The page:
higher toxicity) and not much in the way of available information.
Further alternative polyanions might include sulfate (which does have
some insoluble salts, notably calcium sulfate (gypsum) and barium
sulfate), oxalate, silicate (see below), sulfide (soluble with
lithium, sodium, and ammonium, but should precipitate transition
metals) and perhaps some carrageenans.
Iron sulfide in particular — fool’s gold — is 6–6.5 on the Mohs scale,
harder than apatite. It has the disadvantage of gradually oxidizing
in air, though, with corrosive results, and of course the soluble
sulfides are toxic.
### Liquid tank systems ###
It might be advantageous to work with a mixture that is liquid until
the cement is precipitated, rather than consisting mostly of a packed
granular filler. This doesn’t exclude the use of fillers; especially
bentonite clay can remain in suspension in water up to fairly high
concentrations of clay without solidifying the water. It might be
worthwhile to mix a little sodium or potassium alginate in with the
phosphate so that the initial introduction of the calcium donor will
gel things in place in milliseconds and prevent the liquid from
flowing further, even if the calcium phosphate or other cement takes
some time to fully crystallize. (This might be useful to limit
diffusion even in a powder-bed system.)
(The advantage of Newtonian or at least non-thixotropic liquids is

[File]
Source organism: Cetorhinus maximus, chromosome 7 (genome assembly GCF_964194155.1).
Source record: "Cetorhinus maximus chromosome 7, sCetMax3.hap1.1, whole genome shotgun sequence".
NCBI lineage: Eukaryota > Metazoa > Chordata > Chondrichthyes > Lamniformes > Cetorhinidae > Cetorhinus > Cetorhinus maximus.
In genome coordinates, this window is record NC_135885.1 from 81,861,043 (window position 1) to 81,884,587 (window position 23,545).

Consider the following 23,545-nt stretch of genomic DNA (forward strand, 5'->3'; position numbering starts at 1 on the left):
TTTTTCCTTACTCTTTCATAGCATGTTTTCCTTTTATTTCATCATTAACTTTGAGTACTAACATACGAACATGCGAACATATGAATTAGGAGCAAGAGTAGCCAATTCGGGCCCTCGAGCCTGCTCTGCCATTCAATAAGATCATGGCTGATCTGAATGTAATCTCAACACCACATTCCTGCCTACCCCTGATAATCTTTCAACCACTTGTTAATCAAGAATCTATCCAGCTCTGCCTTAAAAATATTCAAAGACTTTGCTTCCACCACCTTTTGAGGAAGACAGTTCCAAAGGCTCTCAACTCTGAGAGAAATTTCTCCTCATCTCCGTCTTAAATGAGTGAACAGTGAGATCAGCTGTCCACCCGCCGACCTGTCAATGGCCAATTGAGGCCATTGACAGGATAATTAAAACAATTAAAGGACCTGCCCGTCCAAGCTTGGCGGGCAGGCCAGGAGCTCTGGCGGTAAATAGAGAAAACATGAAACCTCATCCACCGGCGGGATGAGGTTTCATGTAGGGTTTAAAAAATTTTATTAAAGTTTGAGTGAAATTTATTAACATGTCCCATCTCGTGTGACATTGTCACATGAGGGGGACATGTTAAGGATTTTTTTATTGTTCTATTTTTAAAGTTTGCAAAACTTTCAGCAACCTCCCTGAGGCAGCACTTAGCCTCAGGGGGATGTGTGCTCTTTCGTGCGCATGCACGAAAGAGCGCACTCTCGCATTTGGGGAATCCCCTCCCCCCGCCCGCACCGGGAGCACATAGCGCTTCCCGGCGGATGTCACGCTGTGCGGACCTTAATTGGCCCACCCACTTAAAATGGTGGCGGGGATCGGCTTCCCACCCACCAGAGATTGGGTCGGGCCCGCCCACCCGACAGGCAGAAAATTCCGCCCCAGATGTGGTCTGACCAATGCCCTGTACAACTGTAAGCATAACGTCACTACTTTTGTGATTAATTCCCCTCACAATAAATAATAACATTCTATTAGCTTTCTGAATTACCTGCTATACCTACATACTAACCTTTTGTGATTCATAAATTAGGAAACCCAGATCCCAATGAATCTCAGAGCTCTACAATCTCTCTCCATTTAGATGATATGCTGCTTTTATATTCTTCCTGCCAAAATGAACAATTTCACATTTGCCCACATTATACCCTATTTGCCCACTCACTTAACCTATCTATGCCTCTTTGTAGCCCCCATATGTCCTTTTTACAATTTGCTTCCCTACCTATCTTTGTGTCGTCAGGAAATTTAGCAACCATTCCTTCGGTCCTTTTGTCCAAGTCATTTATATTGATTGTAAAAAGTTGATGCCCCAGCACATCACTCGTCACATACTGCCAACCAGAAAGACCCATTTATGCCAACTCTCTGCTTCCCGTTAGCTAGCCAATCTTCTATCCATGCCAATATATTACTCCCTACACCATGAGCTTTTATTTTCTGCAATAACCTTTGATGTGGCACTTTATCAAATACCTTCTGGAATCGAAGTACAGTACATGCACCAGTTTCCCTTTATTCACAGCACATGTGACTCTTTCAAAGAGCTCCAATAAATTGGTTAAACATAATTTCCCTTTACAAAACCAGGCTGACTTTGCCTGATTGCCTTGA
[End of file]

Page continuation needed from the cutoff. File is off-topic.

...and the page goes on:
that their surfaces are reliably quite flat and horizontal; they have
no angle of repose.)
Other plant gelling agents such as pectins and carrageenans can also
be precipitated into a gel by pH control and in some cases by
polyvalent cations (though there are many different types of pectin
and many different types of carrageenan, and they can sometimes react
in opposite ways to pH changes), and aluminum sulfate precipitates
insoluble, gelatinous aluminum hydroxide when the water is
insufficiently acidic. Things like alcohol or salt may be sufficient
to precipitate some of these by reducing the amount of water.
### Nucleation control ###
It may be desirable to prevent homogeneous nucleation in order for the
cement particles to be big enough to bridge the gaps between grains of
filler. For of these most cements, if the temperature is kept high
enough, cement particles will only nucleate on the surfaces of grains
of filler; this may help to produce a solid mass. (More
speculatively, pressure control is another possible lever to control
nucleation, but this would probably require a liquid-filled chamber.)
It may also be possible to solve this problem by making the
Filler particles with more extreme aspect ratios — clays such as
bentonite being the champion here, though a less expansive clay may be
more practical for this use — should lower the critical percolation
threshold needed to form a solid mass, thus placing less stringent
demands on the nucleation process.
### Densification ###
Once you have the “green” article made out of filler grains cemented
together, you can use water to wash off the unhardened mixture of
filler (“powder”) and unprecipitated solute, as well as washing out
leftover reaction products other than the cement.
Densification may be needed after the initial precipitation, since
when the cement precipitates from solution, the water and other solute
remain. (For example, if reacting aqueous dipotassium phosphate
(which dissolves 150 g per 100 mℓ of water) with calcium chloride to